Self-testing can double efficacy of blood-thinning therapy

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The prevalence of conditions such as cardiac arrythmia, blood clots, and artificial heart valves means that about 3 million people in the U.S. are eligible for blood-thinning therapy. This treatment, known as oral anticoagulation therapy, requires frequent blood monitoring and regulation of dosage in order to prevent excessive or inadequate blood thinning. Typically, such monitoring means that patients must make frequent visits to the clinic. However, a study just published in The Lancet has reported that patients who self-monitor their oral-anticoagulation therapy cut their risk of typical complications in half.

A team led by a clinical epidemiologist at Oxford University studied the efficacy of self-monitoring which means that the patients test their blood s rate of coagulation, rather than having this done by a physician. Researchers analyzed patient data from 11 randomized trials, comparing self-monitoring of oral anticoagulation therapy with conventional care. Most significantly, the researchers found that self-monitoring reduced the risk of excessive clotting by nearly half, although the rate of bleeding complications was similar in both groups. Self-monitoring was effective in all age-groups, although the benefits varied: Individuals younger than 55 years benefited a surprising amount, reducing their risk of excessive clotting by two-thirds, while very elderly patients mortality was actually lowered by the practice.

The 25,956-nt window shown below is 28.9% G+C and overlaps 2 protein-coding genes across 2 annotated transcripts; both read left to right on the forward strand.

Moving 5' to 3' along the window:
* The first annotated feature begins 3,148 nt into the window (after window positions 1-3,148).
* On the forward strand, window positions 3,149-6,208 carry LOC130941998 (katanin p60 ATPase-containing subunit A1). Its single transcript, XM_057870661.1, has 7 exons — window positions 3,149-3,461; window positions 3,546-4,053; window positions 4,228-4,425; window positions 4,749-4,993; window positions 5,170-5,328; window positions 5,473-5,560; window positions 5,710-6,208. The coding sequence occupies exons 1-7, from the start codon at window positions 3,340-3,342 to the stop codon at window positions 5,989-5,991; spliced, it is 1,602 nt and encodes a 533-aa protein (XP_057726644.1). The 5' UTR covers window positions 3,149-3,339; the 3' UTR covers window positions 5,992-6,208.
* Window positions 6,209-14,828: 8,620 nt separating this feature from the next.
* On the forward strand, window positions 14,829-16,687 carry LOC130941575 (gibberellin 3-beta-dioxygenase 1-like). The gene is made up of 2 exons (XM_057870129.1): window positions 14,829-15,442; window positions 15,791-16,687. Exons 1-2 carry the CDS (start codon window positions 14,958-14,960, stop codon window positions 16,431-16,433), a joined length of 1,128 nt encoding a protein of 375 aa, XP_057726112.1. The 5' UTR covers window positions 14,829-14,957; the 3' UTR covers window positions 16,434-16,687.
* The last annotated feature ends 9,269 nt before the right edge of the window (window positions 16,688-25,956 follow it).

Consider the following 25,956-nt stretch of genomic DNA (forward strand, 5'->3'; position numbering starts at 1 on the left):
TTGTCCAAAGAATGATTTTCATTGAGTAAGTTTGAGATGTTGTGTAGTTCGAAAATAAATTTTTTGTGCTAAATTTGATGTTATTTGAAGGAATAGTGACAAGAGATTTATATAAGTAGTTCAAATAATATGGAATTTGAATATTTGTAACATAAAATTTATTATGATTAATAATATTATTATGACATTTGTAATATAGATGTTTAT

The results of their analysis have led the researchers to conclude that self-monitoring and self-management of oral anti-coagulation is a safe option for suitable patients of all ages. ACSH s Dr. Elizabeth Whelan agrees with the researchers conclusion, but points out that the patient must understand the various contraindications associated with a blood-thinning drug, as well as the dose-management procedure. If a patient can do that, she says, self-monitoring sounds like a beneficial option. ACSH s Dr. Gilbert Ross is slightly more cautious in his assessment of the study: This is promising, he says, but the findings need further corroboration before clinical practice changes.